VBA Traps: Working with Variables

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by Allen Browne, 20 April 2005    (Access 95+)

Microsoft Access Tips for Serious Users

Provided by Allen Browne, allen@allenbrowne.com


VBA Traps: Working with Variables

This article is the second in a series discussing subtle bugs that lie unrecognized in your code until particular conditions are met.

Option Explicit

If you omit Option Explicit from any module, IMHO, you deserve everything you get. A simple spelling mistake, and your code creates and initializes a new variable to a value very different from what you expect your variable to contain. Option Explicit is a great safety net for your simplest or most daring trapeze act. Omit it to save a few declarations, and expect hours of elusive debugging.

Solution:

  1. Go back and manually insert Option Explicit in the General Declarations of every existing module, included any modules associated with forms or reports.
  2. To automatically include Option Explicit in all new modules, check the "Require Variable Declaration" check box. In Access 2000 or 2002, it is under Tools | Options | Editor (from the code edit window). In Access 95 or 97, it is under Tools | Options | Module.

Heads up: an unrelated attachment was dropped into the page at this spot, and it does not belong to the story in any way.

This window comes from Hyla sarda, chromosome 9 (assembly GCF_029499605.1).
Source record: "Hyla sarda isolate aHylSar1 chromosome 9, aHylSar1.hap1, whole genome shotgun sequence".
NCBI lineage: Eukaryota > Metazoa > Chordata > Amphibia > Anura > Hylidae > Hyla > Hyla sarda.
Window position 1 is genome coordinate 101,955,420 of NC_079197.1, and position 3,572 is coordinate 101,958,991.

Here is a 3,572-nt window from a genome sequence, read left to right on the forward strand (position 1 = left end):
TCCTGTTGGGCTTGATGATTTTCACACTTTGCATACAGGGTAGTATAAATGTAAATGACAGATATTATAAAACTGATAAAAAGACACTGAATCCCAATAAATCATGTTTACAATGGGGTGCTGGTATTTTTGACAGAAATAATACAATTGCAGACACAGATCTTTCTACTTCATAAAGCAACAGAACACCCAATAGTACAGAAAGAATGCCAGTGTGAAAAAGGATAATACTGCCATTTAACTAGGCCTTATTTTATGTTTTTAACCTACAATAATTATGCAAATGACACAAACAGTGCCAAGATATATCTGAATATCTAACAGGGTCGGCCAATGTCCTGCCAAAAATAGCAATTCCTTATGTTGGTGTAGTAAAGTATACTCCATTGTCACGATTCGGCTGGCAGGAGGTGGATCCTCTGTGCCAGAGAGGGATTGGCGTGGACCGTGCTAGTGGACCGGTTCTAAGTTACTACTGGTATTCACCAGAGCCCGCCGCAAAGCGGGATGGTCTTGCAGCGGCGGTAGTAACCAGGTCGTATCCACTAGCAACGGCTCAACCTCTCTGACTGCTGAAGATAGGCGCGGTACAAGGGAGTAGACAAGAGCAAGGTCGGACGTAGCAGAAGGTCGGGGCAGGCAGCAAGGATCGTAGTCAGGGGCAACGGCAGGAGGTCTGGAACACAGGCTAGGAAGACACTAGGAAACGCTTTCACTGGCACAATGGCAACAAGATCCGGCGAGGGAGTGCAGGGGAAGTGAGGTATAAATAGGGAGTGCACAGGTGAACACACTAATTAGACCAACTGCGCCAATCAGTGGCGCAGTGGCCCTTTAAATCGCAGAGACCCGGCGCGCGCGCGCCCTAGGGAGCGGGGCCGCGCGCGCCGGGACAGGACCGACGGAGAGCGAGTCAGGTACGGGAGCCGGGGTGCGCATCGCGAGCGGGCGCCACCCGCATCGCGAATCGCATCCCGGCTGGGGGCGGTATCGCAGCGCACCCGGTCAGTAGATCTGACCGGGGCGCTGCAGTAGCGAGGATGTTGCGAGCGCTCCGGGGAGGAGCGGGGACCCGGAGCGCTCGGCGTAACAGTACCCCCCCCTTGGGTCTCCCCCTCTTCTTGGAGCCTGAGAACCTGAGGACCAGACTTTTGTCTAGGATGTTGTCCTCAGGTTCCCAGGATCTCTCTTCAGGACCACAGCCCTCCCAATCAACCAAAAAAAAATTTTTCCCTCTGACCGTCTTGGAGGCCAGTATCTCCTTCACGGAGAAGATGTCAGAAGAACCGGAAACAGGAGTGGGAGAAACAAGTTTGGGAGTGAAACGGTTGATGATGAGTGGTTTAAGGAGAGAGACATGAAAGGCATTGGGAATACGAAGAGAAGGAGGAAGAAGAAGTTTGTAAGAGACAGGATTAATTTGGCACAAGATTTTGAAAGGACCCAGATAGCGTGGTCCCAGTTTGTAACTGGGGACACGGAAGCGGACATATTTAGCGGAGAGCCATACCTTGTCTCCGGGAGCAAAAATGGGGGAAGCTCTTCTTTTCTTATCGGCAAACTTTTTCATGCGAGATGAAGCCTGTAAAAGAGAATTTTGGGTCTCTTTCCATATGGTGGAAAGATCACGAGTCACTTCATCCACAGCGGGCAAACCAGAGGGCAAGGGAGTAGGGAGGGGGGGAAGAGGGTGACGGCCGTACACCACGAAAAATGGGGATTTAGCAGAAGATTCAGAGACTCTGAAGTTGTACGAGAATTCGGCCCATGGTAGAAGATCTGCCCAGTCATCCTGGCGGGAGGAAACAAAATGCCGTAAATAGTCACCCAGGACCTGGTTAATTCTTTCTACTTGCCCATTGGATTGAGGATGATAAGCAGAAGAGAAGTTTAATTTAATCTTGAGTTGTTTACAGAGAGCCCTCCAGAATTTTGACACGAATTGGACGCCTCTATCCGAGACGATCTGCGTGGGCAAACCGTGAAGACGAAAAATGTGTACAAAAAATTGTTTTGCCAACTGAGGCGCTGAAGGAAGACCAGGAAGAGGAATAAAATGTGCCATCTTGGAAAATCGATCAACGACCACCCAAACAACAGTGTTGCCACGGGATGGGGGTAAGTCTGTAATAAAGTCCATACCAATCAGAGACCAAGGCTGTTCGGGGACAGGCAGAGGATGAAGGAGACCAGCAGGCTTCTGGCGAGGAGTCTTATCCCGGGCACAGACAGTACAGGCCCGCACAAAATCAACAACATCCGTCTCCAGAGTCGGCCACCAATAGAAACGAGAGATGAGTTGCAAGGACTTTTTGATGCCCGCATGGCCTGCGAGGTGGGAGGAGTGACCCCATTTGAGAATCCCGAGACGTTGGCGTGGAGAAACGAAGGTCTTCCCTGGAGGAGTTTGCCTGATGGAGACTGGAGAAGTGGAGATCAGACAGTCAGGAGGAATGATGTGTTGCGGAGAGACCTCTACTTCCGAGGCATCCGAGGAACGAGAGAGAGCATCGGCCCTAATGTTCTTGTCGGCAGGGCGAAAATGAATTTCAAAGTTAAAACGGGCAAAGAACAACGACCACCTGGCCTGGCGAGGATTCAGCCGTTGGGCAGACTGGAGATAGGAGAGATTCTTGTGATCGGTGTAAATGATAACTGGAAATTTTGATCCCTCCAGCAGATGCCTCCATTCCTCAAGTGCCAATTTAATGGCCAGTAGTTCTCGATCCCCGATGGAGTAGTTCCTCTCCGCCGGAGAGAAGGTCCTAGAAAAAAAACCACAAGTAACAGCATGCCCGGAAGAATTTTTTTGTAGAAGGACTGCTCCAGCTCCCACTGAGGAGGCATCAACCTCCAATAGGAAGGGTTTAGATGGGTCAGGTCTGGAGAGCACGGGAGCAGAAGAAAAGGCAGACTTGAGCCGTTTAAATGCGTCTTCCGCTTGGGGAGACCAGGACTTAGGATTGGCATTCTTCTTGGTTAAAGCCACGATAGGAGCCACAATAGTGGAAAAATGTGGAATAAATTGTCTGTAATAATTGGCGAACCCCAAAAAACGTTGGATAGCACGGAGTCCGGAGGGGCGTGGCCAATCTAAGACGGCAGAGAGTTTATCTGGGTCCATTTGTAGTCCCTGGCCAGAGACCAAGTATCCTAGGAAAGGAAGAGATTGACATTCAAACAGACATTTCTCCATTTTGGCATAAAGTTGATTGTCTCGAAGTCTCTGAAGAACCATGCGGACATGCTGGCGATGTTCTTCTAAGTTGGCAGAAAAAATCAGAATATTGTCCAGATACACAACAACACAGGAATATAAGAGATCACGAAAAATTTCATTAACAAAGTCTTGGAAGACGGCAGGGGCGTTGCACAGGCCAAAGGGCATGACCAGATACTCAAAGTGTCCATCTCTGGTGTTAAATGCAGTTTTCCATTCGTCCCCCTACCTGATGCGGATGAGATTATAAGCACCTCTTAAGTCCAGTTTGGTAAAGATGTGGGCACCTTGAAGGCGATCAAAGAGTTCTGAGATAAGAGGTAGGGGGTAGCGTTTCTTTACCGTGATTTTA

Assigning Null

Whenever you assign the value of a control to a variable, consider the possibility that the control may be Null. The only VBA type that can contain Null is the Variant. For all other variable types, your program will appear to work until the control contains no data. It will then generate an error.

Solutions:

  • In cases where you want to do nothing if the control is Null, test with IsNull().
  • In cases where you want to specify an assumption to use for Null, use Nz().
  • In cases where you want to handle the Null, assign the control's value to a Variant.

Optional Arguments

Only Variants can contain the value Missing. If you assign any other type to an optional parameter it will be initialized with a value (0 for numbers, "" for strings, etc). When you test if the optional argument is Missing, Access sees it has a value. As a result, IsMissing() returns False, even if the parameter was not supplied by the user.

For example, the simple function below intends to return True if the optional argument is missing. But declaring the argument as a boolean initializes it to False. The test for IsMissing() then fails, and the function returns False as the default!

    Function TrueAsDefault(Optional bIsTrue As Boolean) As Boolean
        If IsMissing (bIsTrue) Then
            'bIsTrue is *never* Missing!!!!
            bIsTrue = True
        End If
        TrueAsDefault = bIsTrue
    End Function

Solutions:

  1. Use Variants for optional parameters, or
  2. Supply the default value in the function declaration, e.g.:
    Function TrueAsDefault(Optional bIsTrue As Boolean = True) As Boolean
        TrueAsDefault = bIsTrue
    End Function 

Hint:

With Variant arguments, your procedure must test the type of the data passed in. Don't test for all the wrong types:

    If IsMissing(MyParm) Or IsNull(MyParm) Or IsError(MyParm) Or ...